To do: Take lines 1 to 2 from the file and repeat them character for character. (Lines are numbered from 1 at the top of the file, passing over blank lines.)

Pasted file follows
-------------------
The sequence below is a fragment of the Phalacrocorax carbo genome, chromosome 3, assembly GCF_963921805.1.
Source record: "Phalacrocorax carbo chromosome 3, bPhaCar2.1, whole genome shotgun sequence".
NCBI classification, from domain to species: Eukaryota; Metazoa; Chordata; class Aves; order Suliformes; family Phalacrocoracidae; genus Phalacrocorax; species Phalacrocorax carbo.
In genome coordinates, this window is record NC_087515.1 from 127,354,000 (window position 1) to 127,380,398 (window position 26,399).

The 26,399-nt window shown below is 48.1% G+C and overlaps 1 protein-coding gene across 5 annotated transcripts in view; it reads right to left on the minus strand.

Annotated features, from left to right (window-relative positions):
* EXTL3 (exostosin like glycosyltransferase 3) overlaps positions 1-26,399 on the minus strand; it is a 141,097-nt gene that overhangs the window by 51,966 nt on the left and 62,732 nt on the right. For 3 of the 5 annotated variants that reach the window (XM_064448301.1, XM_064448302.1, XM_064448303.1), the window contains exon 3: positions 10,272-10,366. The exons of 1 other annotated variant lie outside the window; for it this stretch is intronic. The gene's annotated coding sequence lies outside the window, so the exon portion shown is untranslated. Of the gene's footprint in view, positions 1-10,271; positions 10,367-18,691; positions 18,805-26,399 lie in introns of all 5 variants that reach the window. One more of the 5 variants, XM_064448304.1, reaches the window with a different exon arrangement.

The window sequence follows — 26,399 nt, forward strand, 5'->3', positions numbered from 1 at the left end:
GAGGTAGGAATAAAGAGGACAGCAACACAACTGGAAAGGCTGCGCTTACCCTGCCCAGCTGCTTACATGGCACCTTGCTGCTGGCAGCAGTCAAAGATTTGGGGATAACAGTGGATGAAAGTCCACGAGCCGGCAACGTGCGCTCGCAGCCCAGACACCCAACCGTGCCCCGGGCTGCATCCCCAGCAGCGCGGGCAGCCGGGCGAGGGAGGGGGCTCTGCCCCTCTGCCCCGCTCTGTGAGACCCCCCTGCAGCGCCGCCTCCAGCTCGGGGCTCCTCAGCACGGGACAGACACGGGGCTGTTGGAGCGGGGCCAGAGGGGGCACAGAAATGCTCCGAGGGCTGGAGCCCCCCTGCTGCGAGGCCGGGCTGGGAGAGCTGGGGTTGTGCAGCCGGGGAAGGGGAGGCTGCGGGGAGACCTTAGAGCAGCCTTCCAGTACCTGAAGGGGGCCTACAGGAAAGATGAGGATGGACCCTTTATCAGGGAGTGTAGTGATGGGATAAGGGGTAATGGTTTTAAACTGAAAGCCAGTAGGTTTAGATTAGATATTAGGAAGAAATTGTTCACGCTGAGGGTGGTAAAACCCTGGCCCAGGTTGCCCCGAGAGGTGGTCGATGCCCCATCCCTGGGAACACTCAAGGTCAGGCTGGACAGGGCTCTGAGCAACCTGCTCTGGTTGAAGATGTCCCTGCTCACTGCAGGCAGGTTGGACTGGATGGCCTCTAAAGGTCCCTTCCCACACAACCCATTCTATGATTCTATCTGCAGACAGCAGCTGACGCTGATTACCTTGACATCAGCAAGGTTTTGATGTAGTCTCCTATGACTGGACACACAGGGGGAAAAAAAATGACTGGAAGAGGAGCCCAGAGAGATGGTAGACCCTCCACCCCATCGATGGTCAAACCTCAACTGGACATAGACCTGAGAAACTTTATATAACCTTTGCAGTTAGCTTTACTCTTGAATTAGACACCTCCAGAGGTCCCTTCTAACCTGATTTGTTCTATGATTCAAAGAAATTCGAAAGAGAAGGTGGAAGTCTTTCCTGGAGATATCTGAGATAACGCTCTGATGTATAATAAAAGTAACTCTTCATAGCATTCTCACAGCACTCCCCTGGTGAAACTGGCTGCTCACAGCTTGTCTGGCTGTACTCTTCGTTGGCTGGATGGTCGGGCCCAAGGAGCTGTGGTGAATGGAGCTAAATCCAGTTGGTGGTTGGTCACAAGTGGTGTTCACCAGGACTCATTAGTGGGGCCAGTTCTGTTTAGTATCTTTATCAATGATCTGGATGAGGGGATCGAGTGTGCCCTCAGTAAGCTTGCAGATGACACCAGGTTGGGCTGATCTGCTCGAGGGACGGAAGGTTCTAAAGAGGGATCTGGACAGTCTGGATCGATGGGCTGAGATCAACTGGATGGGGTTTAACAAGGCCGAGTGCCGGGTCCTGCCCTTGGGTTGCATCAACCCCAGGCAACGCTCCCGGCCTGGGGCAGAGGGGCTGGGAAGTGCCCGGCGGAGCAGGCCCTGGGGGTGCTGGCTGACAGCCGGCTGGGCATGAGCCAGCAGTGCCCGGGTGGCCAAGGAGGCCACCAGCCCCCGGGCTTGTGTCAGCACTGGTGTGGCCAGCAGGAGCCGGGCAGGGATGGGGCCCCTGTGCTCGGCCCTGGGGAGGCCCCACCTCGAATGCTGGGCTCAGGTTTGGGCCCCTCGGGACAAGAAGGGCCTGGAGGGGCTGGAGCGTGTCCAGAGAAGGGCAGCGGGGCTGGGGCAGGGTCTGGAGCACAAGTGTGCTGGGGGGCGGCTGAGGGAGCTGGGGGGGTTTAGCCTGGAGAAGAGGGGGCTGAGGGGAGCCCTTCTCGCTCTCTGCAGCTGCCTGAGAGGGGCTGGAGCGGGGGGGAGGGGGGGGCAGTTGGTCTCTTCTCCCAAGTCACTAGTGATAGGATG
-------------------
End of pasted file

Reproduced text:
The sequence below is a fragment of the Phalacrocorax carbo genome, chromosome 3, assembly GCF_963921805.1.
Source record: "Phalacrocorax carbo chromosome 3, bPhaCar2.1, whole genome shotgun sequence".